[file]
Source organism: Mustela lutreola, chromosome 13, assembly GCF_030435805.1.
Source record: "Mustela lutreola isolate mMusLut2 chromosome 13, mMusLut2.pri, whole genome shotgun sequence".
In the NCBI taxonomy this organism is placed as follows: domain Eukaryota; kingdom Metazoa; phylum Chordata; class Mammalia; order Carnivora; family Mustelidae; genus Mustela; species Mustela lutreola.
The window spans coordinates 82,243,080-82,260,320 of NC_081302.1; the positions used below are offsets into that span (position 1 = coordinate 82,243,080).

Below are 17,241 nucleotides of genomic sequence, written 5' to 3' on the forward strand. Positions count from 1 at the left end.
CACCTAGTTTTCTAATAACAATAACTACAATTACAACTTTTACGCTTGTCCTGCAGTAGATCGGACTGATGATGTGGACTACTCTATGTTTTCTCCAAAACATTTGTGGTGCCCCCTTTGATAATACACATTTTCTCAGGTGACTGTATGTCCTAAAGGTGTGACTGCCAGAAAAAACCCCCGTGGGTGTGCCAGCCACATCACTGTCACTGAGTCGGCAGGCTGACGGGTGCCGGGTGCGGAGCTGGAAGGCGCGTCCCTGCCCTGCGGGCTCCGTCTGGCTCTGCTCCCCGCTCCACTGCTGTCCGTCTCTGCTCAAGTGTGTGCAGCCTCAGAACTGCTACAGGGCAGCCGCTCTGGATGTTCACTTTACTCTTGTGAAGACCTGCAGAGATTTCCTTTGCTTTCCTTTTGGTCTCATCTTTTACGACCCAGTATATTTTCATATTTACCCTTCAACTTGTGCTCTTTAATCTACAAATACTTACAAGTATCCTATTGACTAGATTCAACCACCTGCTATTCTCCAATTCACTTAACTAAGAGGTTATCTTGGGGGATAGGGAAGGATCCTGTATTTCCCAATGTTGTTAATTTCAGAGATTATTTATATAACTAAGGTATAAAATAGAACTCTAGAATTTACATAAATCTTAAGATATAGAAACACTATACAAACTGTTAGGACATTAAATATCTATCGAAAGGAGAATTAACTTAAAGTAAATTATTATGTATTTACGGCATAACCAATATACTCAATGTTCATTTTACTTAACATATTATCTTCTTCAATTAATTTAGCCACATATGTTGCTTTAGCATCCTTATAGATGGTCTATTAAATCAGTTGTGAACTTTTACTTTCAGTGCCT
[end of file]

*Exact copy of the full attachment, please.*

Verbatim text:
Source organism: Mustela lutreola, chromosome 13, assembly GCF_030435805.1.
Source record: "Mustela lutreola isolate mMusLut2 chromosome 13, mMusLut2.pri, whole genome shotgun sequence".
In the NCBI taxonomy this organism is placed as follows: domain Eukaryota; kingdom Metazoa; phylum Chordata; class Mammalia; order Carnivora; family Mustelidae; genus Mustela; species Mustela lutreola.
The window spans coordinates 82,243,080-82,260,320 of NC_081302.1; the positions used below are offsets into that span (position 1 = coordinate 82,243,080).

Below are 17,241 nucleotides of genomic sequence, written 5' to 3' on the forward strand. Positions count from 1 at the left end.
CACCTAGTTTTCTAATAACAATAACTACAATTACAACTTTTACGCTTGTCCTGCAGTAGATCGGACTGATGATGTGGACTACTCTATGTTTTCTCCAAAACATTTGTGGTGCCCCCTTTGATAATACACATTTTCTCAGGTGACTGTATGTCCTAAAGGTGTGACTGCCAGAAAAAACCCCCGTGGGTGTGCCAGCCACATCACTGTCACTGAGTCGGCAGGCTGACGGGTGCCGGGTGCGGAGCTGGAAGGCGCGTCCCTGCCCTGCGGGCTCCGTCTGGCTCTGCTCCCCGCTCCACTGCTGTCCGTCTCTGCTCAAGTGTGTGCAGCCTCAGAACTGCTACAGGGCAGCCGCTCTGGATGTTCACTTTACTCTTGTGAAGACCTGCAGAGATTTCCTTTGCTTTCCTTTTGGTCTCATCTTTTACGACCCAGTATATTTTCATATTTACCCTTCAACTTGTGCTCTTTAATCTACAAATACTTACAAGTATCCTATTGACTAGATTCAACCACCTGCTATTCTCCAATTCACTTAACTAAGAGGTTATCTTGGGGGATAGGGAAGGATCCTGTATTTCCCAATGTTGTTAATTTCAGAGATTATTTATATAACTAAGGTATAAAATAGAACTCTAGAATTTACATAAATCTTAAGATATAGAAACACTATACAAACTGTTAGGACATTAAATATCTATCGAAAGGAGAATTAACTTAAAGTAAATTATTATGTATTTACGGCATAACCAATATACTCAATGTTCATTTTACTTAACATATTATCTTCTTCAATTAATTTAGCCACATATGTTGCTTTAGCATCCTTATAGATGGTCTATTAAATCAGTTGTGAACTTTTACTTTCAGTGCCT